But for those of you not into tech acronyms, HTTP is the hypertext transfer protocol that your browser uses to talk to web servers bringing you data. It is relatively simple, to the point that if you have a way to inspect the packets of data as they come down the wire, you could read the web page right off of them. Those packets are being sent down a long series of routers between you and the web server, and there is a not-insignificant chance that somewhere along the way they are being inspected or stored by criminals, overly aggressive advertisers, the US National Security Agency, or some bored creep somewhere.

Thus HTTPS, the secure version. Via HTTPS, the site you are connecting to (herein, because I don’t feel like inventing something clever) has some associated encryption codes, and your PC (or phone or watch or whatever contraption you are connecting with) uses the codes to encrypt all data before sending it, and the other side sends encrypted data back. So all of the packets are basically illegible to any of the many parties that handle those packets, but are legible to you and the web server at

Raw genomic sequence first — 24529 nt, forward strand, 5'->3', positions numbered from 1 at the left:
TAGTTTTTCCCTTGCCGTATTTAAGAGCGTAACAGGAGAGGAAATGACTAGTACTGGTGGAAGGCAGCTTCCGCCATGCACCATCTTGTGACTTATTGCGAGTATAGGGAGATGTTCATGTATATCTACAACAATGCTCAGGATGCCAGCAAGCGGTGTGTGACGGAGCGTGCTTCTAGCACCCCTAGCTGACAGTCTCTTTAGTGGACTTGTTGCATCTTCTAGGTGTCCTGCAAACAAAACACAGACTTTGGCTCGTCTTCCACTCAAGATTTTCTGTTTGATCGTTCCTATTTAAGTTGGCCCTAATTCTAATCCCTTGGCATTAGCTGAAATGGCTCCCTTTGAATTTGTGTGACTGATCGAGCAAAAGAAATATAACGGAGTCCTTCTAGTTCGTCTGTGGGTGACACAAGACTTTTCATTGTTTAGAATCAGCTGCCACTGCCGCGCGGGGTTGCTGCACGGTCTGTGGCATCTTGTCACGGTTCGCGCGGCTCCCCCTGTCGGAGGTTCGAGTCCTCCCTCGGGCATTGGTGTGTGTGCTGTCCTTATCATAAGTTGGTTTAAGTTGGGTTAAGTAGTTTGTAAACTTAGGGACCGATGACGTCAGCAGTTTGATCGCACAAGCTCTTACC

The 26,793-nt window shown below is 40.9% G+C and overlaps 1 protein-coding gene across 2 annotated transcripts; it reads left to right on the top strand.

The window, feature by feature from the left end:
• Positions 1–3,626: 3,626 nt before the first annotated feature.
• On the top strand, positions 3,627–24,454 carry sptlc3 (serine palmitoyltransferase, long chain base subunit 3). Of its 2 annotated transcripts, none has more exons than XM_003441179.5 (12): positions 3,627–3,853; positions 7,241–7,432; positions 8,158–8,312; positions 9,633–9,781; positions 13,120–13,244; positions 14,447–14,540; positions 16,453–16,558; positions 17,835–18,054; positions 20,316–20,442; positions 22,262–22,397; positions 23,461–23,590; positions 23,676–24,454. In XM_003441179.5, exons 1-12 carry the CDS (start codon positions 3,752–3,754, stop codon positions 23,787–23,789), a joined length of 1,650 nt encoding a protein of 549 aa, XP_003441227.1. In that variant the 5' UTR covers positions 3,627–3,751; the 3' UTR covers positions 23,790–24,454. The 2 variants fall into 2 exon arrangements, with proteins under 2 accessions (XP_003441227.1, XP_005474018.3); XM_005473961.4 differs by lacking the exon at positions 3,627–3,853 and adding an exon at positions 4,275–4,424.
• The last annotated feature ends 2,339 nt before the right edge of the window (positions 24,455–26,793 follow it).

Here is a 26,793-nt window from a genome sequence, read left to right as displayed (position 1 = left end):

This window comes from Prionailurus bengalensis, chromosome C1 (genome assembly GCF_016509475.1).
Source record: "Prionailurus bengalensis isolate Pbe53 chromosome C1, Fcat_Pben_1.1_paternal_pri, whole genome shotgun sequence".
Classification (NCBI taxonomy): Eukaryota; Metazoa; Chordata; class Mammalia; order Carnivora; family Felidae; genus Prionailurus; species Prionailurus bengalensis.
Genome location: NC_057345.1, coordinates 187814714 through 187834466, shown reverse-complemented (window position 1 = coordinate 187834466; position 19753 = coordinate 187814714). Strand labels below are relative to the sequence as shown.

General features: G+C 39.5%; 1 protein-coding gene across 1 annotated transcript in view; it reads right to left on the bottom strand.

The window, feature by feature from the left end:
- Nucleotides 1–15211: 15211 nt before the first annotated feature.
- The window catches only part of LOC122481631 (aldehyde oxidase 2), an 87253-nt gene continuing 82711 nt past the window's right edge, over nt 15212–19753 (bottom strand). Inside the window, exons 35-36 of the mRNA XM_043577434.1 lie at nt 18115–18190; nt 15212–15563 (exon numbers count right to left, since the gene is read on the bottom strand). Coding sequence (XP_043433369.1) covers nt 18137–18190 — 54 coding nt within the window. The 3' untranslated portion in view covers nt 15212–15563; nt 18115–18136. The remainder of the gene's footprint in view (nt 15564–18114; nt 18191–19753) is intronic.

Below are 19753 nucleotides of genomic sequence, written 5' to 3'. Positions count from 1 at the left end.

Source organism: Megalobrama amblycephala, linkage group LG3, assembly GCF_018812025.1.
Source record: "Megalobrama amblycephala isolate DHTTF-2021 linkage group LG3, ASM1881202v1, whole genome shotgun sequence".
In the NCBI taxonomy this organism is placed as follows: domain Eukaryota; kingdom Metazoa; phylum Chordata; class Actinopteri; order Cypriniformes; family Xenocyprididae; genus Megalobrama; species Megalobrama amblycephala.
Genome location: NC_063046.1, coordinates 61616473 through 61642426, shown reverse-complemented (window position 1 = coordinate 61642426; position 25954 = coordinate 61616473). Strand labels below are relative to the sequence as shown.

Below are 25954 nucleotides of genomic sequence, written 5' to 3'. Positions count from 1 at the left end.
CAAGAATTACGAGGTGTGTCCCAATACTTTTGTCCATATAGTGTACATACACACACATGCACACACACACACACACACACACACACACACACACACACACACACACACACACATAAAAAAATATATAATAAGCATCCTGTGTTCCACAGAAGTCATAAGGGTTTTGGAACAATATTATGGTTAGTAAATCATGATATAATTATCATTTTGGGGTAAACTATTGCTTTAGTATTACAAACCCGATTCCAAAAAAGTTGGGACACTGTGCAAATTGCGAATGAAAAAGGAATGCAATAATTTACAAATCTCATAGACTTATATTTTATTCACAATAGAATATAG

But what if the NSA intercepts your connection, tells you it is, and tells your PC to use NSA’s preferred encryption codes? You send data encrypted with NSA keys over the wire, the NSA decrypts and records your data, then passes it on to, and passes’s requests back to you after recording those. You think nothing is wrong, but the man-in-the-middle (the NSA) has read all your communications, rendering all that encryption useless.

So you can’t trust the data until you get the right keys, but you can’t trust the keys as being from until you get some other verification, but then how do you trust that other verification? The solution is a signed certificate registering the identity of There are a small number of certificate authorities providing such trustworthy certificates, and your browser knows them by name.